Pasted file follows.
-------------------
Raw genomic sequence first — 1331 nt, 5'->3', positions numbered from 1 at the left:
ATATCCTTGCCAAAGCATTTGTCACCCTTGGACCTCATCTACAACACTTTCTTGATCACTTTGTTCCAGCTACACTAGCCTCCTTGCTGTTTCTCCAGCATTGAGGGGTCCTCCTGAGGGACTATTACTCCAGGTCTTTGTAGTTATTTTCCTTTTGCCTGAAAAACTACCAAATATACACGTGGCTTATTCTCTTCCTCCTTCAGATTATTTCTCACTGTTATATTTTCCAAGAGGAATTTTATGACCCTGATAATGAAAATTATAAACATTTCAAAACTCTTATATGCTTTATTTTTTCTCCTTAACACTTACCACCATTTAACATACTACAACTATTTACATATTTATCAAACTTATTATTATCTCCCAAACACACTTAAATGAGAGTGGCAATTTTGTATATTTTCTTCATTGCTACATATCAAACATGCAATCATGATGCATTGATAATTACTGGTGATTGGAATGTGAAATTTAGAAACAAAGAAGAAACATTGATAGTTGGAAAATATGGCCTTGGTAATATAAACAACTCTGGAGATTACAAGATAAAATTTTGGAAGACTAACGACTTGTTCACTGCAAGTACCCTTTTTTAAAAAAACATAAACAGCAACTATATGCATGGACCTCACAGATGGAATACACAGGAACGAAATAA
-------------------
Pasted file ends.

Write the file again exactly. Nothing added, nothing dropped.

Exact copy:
Raw genomic sequence first — 1331 nt, 5'->3', positions numbered from 1 at the left:
ATATCCTTGCCAAAGCATTTGTCACCCTTGGACCTCATCTACAACACTTTCTTGATCACTTTGTTCCAGCTACACTAGCCTCCTTGCTGTTTCTCCAGCATTGAGGGGTCCTCCTGAGGGACTATTACTCCAGGTCTTTGTAGTTATTTTCCTTTTGCCTGAAAAACTACCAAATATACACGTGGCTTATTCTCTTCCTCCTTCAGATTATTTCTCACTGTTATATTTTCCAAGAGGAATTTTATGACCCTGATAATGAAAATTATAAACATTTCAAAACTCTTATATGCTTTATTTTTTCTCCTTAACACTTACCACCATTTAACATACTACAACTATTTACATATTTATCAAACTTATTATTATCTCCCAAACACACTTAAATGAGAGTGGCAATTTTGTATATTTTCTTCATTGCTACATATCAAACATGCAATCATGATGCATTGATAATTACTGGTGATTGGAATGTGAAATTTAGAAACAAAGAAGAAACATTGATAGTTGGAAAATATGGCCTTGGTAATATAAACAACTCTGGAGATTACAAGATAAAATTTTGGAAGACTAACGACTTGTTCACTGCAAGTACCCTTTTTTAAAAAAACATAAACAGCAACTATATGCATGGACCTCACAGATGGAATACACAGGAACGAAATAA